This happened during the 1991 Gulf War when US-led forces drove Iraqi troops out of Kuwait. He was a key figure in the planning of the invasion of Panama in 1989, as well as the Persian Gulf crisis and war’s Desert Shield and Desert Storm operations. During the Persian Gulf War, he developed the “Powell Doctrine,” which made him a national figure. Powell believed that if the United States goes to war, it must have a clear military aim, based on his experiences in Vietnam.

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Powell remained chairman of the Joint Chiefs of Staff during the Clinton administration’s early months, and later publicly differed with the president on the issue of gays joining the military. He left the Army in 1993 and went on a peacekeeping mission to Haiti the following year with Senator Sam Nunn and former President Jimmy Carter, which resulted in the end of military rule and the return of an elected government.

Powell’s retirement from the military sparked speculation that he may pursue politics. He joined the Republican Party and spoke up on national problems despite his decision not to run for president in 1996.

Powell was appointed Secretary of State by George W. Bush in 2000. It was the highest civilian government position ever held by an African American at the time, and it was responsible for US relations with other countries.

During his Senate confirmation hearing, Powell said of his historic nomination, “I think it shows the world what is possible in this country.” “It demonstrates to the world that if you follow our model and believe in the ideals we advocate, you may see things as amazing as me sitting before you to gain your approval over time.”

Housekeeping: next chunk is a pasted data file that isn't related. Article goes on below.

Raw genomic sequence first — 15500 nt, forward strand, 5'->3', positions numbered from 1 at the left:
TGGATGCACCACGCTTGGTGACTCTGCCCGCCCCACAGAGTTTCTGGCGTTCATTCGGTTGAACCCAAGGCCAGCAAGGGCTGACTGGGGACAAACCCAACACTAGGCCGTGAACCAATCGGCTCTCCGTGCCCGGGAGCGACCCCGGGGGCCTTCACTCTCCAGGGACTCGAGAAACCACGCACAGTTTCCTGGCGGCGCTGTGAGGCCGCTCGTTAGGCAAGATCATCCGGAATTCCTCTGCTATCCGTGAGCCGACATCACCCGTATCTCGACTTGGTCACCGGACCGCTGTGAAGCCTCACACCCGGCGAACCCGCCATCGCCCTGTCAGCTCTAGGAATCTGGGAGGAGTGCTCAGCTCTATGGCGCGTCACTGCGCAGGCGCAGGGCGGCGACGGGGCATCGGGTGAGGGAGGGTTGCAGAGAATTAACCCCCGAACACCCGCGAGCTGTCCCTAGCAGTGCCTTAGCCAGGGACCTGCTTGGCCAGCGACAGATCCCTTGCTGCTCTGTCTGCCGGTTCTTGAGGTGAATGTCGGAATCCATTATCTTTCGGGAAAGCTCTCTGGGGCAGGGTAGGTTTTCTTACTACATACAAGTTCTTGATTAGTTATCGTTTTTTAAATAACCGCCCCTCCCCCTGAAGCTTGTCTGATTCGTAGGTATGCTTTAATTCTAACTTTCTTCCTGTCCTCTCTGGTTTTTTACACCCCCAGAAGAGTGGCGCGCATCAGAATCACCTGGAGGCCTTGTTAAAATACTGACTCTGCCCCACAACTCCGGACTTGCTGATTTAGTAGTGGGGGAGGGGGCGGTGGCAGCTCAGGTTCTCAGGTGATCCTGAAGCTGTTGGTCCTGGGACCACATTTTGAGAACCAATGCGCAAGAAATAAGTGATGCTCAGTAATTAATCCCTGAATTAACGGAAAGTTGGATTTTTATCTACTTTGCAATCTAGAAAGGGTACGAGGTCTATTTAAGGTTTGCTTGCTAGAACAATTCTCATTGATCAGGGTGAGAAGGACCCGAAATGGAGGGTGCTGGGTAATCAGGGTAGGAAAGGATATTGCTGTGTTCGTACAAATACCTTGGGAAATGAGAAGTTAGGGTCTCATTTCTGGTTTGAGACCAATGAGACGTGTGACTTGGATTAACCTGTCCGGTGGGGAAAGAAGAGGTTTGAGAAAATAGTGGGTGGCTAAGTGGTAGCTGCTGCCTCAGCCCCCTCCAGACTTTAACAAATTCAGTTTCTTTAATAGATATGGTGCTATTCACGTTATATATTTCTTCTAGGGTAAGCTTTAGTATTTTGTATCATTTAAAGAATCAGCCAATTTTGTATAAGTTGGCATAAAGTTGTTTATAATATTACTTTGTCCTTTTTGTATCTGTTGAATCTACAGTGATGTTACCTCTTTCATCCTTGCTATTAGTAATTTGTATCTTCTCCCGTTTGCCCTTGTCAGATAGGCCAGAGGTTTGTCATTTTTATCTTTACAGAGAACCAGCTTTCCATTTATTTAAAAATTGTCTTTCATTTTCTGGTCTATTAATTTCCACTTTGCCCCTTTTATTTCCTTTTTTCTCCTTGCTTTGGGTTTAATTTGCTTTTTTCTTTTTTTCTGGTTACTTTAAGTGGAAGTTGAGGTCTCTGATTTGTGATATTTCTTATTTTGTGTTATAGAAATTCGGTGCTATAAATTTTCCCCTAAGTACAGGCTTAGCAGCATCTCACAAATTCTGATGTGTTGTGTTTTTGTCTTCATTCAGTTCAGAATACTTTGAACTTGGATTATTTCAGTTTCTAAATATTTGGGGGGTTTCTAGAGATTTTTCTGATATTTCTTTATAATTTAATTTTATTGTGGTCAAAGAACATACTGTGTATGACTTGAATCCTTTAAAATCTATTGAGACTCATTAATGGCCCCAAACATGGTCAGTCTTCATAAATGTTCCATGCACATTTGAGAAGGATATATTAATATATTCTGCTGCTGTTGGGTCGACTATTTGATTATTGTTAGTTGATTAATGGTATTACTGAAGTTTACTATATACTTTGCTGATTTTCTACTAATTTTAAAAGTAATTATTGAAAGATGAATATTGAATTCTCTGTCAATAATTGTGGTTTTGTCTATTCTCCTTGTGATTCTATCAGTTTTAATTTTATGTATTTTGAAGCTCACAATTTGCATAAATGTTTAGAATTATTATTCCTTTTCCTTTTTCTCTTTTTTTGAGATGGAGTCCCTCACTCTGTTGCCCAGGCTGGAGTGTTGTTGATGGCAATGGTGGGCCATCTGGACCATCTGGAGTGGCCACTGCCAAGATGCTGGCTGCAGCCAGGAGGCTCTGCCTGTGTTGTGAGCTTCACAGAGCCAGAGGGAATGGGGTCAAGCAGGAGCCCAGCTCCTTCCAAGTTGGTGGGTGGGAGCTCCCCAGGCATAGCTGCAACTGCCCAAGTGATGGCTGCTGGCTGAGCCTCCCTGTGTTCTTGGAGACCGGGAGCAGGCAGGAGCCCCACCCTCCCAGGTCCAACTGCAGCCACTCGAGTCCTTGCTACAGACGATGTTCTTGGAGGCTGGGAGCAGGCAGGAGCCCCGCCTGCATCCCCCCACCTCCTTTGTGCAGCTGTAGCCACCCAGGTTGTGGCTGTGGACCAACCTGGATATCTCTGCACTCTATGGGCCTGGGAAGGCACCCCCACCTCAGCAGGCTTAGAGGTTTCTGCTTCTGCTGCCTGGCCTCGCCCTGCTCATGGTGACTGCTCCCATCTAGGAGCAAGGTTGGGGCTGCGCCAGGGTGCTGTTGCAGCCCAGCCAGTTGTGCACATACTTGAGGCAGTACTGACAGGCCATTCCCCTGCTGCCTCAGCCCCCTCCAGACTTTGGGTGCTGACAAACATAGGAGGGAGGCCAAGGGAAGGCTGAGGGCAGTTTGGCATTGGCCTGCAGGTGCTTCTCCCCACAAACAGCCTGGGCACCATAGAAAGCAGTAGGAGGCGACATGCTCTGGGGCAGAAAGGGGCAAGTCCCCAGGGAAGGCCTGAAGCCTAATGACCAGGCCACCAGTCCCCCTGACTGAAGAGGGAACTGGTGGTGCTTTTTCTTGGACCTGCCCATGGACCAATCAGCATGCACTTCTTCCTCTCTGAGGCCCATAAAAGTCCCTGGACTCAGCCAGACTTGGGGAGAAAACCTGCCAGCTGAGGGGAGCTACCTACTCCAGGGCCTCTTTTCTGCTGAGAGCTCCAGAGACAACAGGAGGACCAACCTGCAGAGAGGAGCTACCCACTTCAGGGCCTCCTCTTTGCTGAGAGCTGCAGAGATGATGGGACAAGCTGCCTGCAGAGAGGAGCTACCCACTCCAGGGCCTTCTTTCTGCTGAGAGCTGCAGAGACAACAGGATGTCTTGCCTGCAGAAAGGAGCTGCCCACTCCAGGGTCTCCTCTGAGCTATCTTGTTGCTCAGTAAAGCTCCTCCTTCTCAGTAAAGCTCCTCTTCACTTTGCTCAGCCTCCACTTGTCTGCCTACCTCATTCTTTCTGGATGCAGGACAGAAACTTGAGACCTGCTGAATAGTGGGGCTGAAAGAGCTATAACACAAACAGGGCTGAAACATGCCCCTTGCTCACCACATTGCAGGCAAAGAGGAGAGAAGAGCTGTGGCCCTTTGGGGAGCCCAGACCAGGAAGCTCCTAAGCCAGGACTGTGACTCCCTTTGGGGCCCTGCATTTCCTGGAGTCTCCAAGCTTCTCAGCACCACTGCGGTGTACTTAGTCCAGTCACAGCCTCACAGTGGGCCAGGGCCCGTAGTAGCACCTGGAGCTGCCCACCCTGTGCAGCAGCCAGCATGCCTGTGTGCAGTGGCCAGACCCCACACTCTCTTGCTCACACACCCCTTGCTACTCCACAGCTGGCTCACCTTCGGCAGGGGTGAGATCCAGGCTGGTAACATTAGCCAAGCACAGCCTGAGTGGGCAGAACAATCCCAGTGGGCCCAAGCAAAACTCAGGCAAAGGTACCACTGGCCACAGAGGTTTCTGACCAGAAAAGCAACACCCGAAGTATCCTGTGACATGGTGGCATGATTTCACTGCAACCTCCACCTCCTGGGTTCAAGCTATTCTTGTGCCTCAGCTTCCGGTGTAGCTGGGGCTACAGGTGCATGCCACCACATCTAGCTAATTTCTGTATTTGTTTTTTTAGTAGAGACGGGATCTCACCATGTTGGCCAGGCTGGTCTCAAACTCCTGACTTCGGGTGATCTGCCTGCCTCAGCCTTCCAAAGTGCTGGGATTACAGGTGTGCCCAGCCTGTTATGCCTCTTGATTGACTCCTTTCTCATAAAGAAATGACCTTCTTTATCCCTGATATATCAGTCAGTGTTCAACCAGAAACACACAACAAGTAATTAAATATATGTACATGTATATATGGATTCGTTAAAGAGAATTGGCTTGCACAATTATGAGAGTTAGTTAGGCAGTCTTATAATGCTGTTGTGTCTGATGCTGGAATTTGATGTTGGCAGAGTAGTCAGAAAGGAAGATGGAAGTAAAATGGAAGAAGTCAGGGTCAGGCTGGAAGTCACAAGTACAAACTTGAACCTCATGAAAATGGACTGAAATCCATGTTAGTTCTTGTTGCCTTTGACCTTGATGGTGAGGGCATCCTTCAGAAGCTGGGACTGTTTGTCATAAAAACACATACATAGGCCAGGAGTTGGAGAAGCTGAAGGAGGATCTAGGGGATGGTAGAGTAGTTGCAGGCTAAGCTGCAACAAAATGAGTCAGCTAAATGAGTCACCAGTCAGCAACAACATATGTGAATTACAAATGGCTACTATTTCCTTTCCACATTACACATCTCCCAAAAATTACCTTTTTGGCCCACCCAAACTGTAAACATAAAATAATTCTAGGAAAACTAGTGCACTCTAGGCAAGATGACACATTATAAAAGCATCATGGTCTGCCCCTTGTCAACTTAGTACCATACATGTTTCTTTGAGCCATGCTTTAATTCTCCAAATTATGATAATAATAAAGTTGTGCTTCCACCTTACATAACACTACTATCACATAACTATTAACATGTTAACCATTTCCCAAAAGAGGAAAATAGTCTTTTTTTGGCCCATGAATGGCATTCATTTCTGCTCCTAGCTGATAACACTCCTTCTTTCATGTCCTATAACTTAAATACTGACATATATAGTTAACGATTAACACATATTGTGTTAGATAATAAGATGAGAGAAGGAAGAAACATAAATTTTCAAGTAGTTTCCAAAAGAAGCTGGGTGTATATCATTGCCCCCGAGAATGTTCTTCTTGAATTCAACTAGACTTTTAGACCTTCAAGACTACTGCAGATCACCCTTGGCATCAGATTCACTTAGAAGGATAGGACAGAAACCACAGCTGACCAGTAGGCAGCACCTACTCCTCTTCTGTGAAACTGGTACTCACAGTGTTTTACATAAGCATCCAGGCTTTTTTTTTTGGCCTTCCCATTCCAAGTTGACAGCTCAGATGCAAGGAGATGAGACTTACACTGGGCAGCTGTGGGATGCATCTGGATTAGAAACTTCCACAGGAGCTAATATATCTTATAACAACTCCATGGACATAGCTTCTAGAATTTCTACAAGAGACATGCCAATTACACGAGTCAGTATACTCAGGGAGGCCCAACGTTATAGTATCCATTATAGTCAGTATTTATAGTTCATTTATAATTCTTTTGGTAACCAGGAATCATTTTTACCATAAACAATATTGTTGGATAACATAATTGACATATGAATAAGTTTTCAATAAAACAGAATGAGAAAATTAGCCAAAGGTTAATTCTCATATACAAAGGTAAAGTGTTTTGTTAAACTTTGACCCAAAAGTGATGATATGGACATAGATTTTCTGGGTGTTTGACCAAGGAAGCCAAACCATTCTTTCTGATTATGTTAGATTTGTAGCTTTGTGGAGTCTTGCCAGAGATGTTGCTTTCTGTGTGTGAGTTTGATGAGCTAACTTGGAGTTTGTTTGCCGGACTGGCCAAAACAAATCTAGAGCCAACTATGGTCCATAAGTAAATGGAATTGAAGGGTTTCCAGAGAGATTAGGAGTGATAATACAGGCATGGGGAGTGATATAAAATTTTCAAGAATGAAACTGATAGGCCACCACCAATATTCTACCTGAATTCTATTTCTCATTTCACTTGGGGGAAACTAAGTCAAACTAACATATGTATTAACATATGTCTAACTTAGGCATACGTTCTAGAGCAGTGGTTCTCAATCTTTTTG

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Powell, on the other hand, received criticism for supporting the 2003 invasion of Iraq in the aftermath of the 9/11 attacks. In February 2003, he appeared before the United Nations Security Council to present what he claimed was evidence that Iraq had concealed an ongoing weapons development program, according to HISTORY. He had previously opposed US involvement in Iraq, but later changed his mind and even sought broader support for the Iraq War by appearing before the UN Security Council to present what he claimed was evidence that Iraq had concealed an ongoing weapons development program.

Powell stated before Congress in February 2003, less than two years after Iraqi leader Saddam Hussein was deposed, that the intelligence sources he utilized in his presentation to the UN in February 2003 were “wrong.” Saddam Hussein’s possession of “weapons of mass destruction” was implausible, he argued.

Powell left as Secretary of State not long after, but he continued to speak on national matters and was never afraid to criticize the Bush administration. In 2008, the man whose career was littered with firsts endorsed Barack Obama for President of the United States, praising Obama’s “power to inspire” and “inclusive tone of his campaign.” Powell is survived by his wife, Alma Vivian Powell, and three children, whom he married in 1962. Powell’s works include My American Journey (1995), an autobiography, and It Worked for Me: In Life and Leadership (2012).

Powell’s statement at the United Nations will be a part of his legacy, but it should not define him, according to former Defense Secretary Chuck Hagel.

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According to USA Today, Hagel remarked, “The way we’ve got to look at Colin Powell is the cumulative, across his entire life and career.” “It includes that speech.” And I believe he didn’t want anyone to gloss over it. No, he made the decision, and it was the wrong one. But you have to consider the big picture: what did you do with all those years? “I think he turns out pretty well.”